DAVIS: I can't pick between "Thelma and Louise" and "Long Kiss. Goodnight." I mean, both of those roles were so incredible and the character changed so much in the course of just a few days. And I love them both equally. I can't pick which I like better.

KINKADE: Worst made up story about Geena Davis. Go.

DAVIS: So the worst made up thing is this list on IMDb. It's just a comment. It's not IMDb itself. So the lists -- all of these movies that I auditioned for were turned down, including "Terminator" and "Fatal Attraction." And I didn't auditioned for any of those, none of those. I didn't even hear about them until they came out. That stuff is not true.

KINKADE: What is Geena Davis watching in 2023? What are you looking forward to watching and reading?

DAVIS: I'm really looking forward to seeing "The Whale." I've heard so much about it and "Babylon" with my friend Brad Pitt in it. You know, I've seen lots of movies. I love to go to the movies already, but those are two that I'm really looking forward to.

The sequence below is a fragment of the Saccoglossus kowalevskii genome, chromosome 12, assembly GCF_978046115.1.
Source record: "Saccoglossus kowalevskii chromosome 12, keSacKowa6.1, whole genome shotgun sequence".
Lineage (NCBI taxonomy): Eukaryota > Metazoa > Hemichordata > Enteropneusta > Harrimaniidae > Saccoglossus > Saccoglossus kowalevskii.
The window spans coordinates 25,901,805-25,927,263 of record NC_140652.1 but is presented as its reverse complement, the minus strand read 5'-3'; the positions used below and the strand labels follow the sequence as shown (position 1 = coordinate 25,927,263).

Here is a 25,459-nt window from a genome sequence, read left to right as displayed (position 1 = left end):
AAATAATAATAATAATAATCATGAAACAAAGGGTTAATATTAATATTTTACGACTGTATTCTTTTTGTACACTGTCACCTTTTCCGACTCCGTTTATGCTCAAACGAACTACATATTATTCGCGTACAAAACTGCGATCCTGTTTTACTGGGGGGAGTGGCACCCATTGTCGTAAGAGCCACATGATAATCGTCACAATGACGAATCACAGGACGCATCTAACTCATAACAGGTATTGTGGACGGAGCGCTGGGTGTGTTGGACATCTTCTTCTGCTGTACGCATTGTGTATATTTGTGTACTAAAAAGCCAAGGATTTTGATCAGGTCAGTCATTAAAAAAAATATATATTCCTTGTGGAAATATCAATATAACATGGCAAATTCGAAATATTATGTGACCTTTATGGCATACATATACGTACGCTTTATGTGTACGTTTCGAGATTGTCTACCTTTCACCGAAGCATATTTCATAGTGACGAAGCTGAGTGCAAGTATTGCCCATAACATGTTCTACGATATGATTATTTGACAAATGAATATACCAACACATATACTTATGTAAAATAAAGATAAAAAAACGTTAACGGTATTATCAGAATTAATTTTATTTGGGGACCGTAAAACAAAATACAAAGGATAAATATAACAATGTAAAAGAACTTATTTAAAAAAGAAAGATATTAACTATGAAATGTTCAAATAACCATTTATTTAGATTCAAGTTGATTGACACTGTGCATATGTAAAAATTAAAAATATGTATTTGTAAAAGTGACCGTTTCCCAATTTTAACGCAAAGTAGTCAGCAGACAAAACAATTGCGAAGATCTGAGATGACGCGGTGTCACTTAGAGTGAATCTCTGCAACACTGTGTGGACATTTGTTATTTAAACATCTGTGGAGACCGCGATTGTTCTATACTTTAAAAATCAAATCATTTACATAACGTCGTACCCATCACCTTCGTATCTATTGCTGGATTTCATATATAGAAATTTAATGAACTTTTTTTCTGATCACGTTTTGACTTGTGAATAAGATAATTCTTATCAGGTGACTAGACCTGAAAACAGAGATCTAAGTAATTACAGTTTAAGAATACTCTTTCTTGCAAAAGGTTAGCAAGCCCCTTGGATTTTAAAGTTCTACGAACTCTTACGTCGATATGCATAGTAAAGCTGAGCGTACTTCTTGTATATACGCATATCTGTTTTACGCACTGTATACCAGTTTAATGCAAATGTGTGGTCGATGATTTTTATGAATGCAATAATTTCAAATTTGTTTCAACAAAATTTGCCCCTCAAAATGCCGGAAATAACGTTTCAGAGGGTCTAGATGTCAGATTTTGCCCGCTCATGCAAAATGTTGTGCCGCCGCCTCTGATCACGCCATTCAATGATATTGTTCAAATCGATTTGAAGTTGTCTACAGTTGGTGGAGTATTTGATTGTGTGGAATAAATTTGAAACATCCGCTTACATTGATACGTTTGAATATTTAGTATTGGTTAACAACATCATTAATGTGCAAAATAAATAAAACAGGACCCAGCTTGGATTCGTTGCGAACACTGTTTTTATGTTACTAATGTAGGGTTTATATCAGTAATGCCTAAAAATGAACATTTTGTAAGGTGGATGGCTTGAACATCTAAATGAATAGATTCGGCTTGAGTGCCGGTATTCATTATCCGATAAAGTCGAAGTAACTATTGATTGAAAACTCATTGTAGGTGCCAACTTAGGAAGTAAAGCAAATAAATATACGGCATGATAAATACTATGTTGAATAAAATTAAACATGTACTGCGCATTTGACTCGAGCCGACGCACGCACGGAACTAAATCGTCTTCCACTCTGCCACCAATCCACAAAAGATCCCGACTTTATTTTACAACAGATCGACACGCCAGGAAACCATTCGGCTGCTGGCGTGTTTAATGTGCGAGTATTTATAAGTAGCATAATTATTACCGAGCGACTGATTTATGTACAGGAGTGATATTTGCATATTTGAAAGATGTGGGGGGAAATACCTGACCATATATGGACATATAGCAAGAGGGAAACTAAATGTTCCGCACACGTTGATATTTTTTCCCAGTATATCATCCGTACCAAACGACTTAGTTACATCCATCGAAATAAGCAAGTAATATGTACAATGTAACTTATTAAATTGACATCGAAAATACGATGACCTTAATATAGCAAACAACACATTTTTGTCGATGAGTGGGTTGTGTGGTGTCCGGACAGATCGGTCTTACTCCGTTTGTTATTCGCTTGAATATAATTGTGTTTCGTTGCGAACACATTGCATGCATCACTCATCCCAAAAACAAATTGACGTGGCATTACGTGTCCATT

KINKADE: Do you go to a private theater when you go to the movies, or do you get mobbed and just --

DAVIS: No, that's a whole other level of celebrity. I get people who say, hey, aren't you Geena Davis or aren't you Julia Roberts, I've heard.

KINKADE: You both have big smiles.

DAVIS: Yes, yes. We both have big smiles. But no, if they don't know you're going to be there, it's fine.

KINKADE: And the hopes you've got for the next year, your own personal hopes. What do you want to achieve in 2023?

DAVIS: I'd like to get more disciplined about my life. I fell into very random patterns during COVID and all that, where it didn't matter when I went to sleep or woke up, because every day was blending into the next. And why not binge the entire series in one night because what difference does it make? I haven't really successfully got back into a normal rhythm but I hope to this year. KINKADE: Well, what New Year's Eve is complete without a champagne toast? Would you like to do the honors and pop the bottle?

DAVIS: Sure. You want to always keep your hand on the cork so it doesn't pop unexpectedly.

KINKADE: Happy New Year.